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You’re 'katim lewa' & I’m 'ai gumi'

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NOOSA – One of the great pleasures of entering Melanesia’s linguistic gateway is to discover the realm of Tok Pisin, with its animated rhythms, vibrant style, and idioms as creative and colourful as a political promise.

Melanesian Pidgin emerged in the south-west Pacific during the late second half of the 19th century on copra and sugarcane plantations to which labour was imported from Melanesia, Malaysia and China.

The need for a lingua franca to provide common communication gave rise to a language of simple grammatical structure for use as a basic mutually understood tongue which drew its vocabulary from whatever contributing languages it encountered – English, Malay, German, Melanesian vernaculars and many more.

It seems that as missionaries, traders and fortune seekers travelled to Papua New Guinea from the Pacific and Queensland they used the ‘plantation Pidgin’ that had developed in those places.

Having taken root in New Guinea as a subsidiary language, Pidgin spread steadily through this well populated and rich island, gaining great momentum as it opened itself fully to the outside world and to its need to straddle the major differences between its own 850 vernaculars.

Eventually, Tok Pisin emerged as a primary language that grew in popularity and complexity at – to those of us who first learned it in the 1950s and 1960s – breakneck speed.

As it matured, it developed a flamboyant rhetorical style and that ingenious and vast trove of idioms that provide continuing delight and often great hilarity.

Modern day Tok Pisin is not as its name suggests a Pidgin language. It was once, but moved beyond this to become a fully-fledged Creole – a language into which a substantial population is born.

In the case of Tok Pisin, this transition may have occurred around the 1980s, although I invite readers’ views on this matter.

You can link here to read some origin theories about Pidgin and Creole languages.

But I want to have some fun and canvas a few of those idiomatic expressions that I find bring such amusement and joy to Tok Pisin. These are drawn from the Tok Pisin English Dictionary and focus on body parts.

References to body parts play large in constructing Tok Pisin idioms.

Here, the literal meaning of bun is ‘bone’ and the idioms that arise from bun refer mostly to physical appearance:

bun nating (bone nothing) a very thin person

bun baik (bone bicycle) a very thin person

longpela bun man (long bone man) a very tall person

bun kakaruk (bone chicken) a very thin or malnourished person

In Tok Pisin ai literally refers to an ‘eye’ or ‘eyes’:

ai gumi (eye rubber) ‘big eyes’

ai pas (eye fastened) ‘imperceptive’, or literally, one who is blind

tromoi ai (throw away eye) ‘accomplishing nothing’

The word lewa refers primarily to the ‘liver’, in parts of Melanesia considered to be the seat of emotions and associated with various degrees of affection:

katim lewa (cut the liver) ‘very attractive’

brukim lewa (break the liver) ‘very sorry’

kaikaim lewa bilong yu (eat liver of yours) ‘extreme attraction or devotion’

lewa bilong mi (liver of mine) ‘my true love’

lewa pen (liver pains) ‘brokenhearted’

And to finish, a few other body parts as idioms:

tit i gat windua bilong em (teeth have a window of him/her) ‘missing tooth’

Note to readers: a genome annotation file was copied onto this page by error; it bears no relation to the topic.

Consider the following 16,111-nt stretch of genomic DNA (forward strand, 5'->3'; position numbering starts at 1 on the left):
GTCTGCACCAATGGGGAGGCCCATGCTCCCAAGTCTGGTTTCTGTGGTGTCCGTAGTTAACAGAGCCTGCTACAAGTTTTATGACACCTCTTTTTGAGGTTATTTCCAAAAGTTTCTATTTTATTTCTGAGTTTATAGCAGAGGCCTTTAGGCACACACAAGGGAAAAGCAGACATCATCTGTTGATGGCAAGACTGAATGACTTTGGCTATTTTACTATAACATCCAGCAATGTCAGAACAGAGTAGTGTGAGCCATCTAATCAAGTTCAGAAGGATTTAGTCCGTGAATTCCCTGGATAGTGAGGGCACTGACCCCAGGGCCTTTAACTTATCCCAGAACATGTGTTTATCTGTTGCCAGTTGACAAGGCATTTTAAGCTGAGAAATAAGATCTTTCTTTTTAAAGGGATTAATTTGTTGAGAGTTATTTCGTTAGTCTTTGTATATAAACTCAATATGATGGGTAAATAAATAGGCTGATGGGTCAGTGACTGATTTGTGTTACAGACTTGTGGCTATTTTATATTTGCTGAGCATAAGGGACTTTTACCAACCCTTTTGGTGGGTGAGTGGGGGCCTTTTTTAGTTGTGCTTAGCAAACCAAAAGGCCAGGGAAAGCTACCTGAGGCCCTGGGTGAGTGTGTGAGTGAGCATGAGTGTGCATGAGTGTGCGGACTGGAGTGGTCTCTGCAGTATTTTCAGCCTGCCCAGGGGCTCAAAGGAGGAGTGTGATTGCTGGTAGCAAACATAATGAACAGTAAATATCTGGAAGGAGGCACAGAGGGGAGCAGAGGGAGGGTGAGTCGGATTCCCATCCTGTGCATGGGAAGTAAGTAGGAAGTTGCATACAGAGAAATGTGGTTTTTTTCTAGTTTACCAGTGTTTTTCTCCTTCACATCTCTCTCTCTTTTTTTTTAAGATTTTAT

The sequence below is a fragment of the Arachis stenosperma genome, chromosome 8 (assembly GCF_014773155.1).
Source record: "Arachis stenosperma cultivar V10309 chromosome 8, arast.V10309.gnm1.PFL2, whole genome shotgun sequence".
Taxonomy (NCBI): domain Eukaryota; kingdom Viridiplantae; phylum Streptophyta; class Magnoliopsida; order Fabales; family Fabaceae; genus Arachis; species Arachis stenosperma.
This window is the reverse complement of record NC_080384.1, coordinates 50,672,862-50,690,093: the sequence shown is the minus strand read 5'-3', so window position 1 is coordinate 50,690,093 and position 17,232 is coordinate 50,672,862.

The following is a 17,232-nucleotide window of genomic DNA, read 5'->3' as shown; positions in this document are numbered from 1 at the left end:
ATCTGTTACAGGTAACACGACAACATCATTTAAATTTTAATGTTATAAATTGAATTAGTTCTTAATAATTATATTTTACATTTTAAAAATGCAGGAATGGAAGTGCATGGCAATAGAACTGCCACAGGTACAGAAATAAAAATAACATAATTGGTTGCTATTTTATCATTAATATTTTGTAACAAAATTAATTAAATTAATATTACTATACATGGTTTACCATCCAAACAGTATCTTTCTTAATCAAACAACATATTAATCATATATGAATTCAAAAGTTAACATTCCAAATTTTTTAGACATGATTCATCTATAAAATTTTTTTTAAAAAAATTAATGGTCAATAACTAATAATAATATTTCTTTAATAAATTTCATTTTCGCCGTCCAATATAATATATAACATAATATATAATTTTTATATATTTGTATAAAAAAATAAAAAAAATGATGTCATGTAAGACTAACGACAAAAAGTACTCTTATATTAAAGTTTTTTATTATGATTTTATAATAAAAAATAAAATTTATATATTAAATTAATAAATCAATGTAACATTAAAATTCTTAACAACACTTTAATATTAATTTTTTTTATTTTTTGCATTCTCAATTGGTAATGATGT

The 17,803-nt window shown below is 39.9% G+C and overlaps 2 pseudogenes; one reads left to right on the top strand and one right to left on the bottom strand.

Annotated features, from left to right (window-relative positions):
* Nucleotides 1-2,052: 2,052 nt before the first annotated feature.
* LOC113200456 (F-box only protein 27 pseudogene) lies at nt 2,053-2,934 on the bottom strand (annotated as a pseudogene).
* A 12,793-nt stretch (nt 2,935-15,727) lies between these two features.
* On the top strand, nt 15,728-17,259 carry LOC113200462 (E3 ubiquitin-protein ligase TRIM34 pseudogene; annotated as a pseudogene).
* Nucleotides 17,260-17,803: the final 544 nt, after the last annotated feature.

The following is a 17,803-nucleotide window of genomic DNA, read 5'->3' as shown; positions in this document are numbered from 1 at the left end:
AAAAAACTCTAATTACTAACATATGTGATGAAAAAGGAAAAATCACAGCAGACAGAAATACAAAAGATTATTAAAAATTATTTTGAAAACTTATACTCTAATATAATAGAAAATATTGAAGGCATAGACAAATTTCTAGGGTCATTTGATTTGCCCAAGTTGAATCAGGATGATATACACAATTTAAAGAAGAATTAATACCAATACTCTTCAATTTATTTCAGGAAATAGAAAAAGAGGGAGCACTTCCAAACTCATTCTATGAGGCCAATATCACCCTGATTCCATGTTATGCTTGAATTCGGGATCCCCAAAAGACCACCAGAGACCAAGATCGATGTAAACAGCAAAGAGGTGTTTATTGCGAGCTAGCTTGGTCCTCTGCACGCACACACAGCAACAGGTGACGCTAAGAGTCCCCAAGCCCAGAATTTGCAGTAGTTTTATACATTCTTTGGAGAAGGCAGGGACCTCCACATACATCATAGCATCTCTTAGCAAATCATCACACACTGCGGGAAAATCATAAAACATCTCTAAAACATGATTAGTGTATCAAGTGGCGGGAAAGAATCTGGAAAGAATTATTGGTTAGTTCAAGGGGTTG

bel i olsem elekopta (stomach is like a helicopter) ‘pot-bellied’

meri i karamap saksak (the woman covering sago) ‘pregnant’

popo i mau (pawpaw is soft) ‘woman’s breast’

kunai i paia (sword grass has been burned) ‘bald-headed’

kru i paul (brain is tainted) ‘drunk’ or ‘crazy’

skin i dai (skin is dead) ‘lazy’ ‘weak’

man i gat namba (man who has a number) ‘very important person’

Hope you enjoyed that. I’ll do it again some time.


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Bernard Corden

Maybe the following link can help:

Bernard's reference is to The Atlas of Pidgin and Creole Language Structures, an excellent resource providing information on 76 pidgin and creole languages - KJ

Chips Mackellar

Thank you, Keith and Paul, but if you translate your translations back into English again, you get something like this: "to care for him who was in the war," which suggests care for a past affliction from the war.

But the future perfect tense of "shall have borne" indicates that the affliction, whatever it is, has not yet occurred, as in the exposure to agent orange which afflicted our diggers long after the Vietnam war ended, or more recently the traumas which have not yet occurred to our diggers who have recently returned from Afghanistan.

Want to try "shall have borne" again?

Nup, I'll leave that to you - KJ

Gideon Endo

"Na yupla olgeta ting olsem wanem long tok pisin blong nau, em orait o nogat."

Em nambawan gutpela moa, Gideon - KJ

Bernard Corden

Dear Chips, Here is a verse from 'Grandpa was a Carpenter' by the late John Prine:

Grandpa was a carpenter
He built houses stores and banks
Chain smoked Camel cigarettes
And hammered nails in planks
He was level on the level
And shaved even every door
And voted for Eisenhower
'Cause Lincoln won the war.

Lindsay F Bond

In earlier Tok Pisin, heightened delight and lasting fascination are evident. See You’re 'katim lewa' & I’m 'ai gumi'.

That mental challenge and engagement grew in the soil and toil of human need and administrative impost. Perhaps not dissimilar is the confrontation of (some) poems, though if need is not paramount, discard is one choice on a trajectory to distaste.

So what delight persists? The words or the context or the uniqueness of privilege?

Can there be any doubt that poetry in tok pisin will swell up, where, ranging from poverty to privilege, there grows availability of time.

As an aside, about sipsip pipl…

Mor’son has a little plan,
his pleas are quite on show,
ev’ry care ambitions vent
us folk heed ‘wont’, you know,
so followed him on rules he say
which are against ill turn
yet made quick journalists to quest
his seize on plan some spurn
why does vote to him on lead
where that is generally slim
scary scarce our vax supply
his plan no fault by him.

Paul Oates

"To care for him who shall have born the battle."

Halivim olgeta husat ibin stap wantaim lo bikpla birua.

Chips Mackellar

A struggle with the past tense Bernard? How about the future perfect tense as in this quote from Abraham Lincoln in 1865, now on a plaque outside the HQ of the US Department of Veterans Affairs:

"To care for him who shall have born the battle." Translation anyone?

'Baimbai yumi lukautim gut ol man husait i paitim woa' - KJ

Philip Fitzpatrick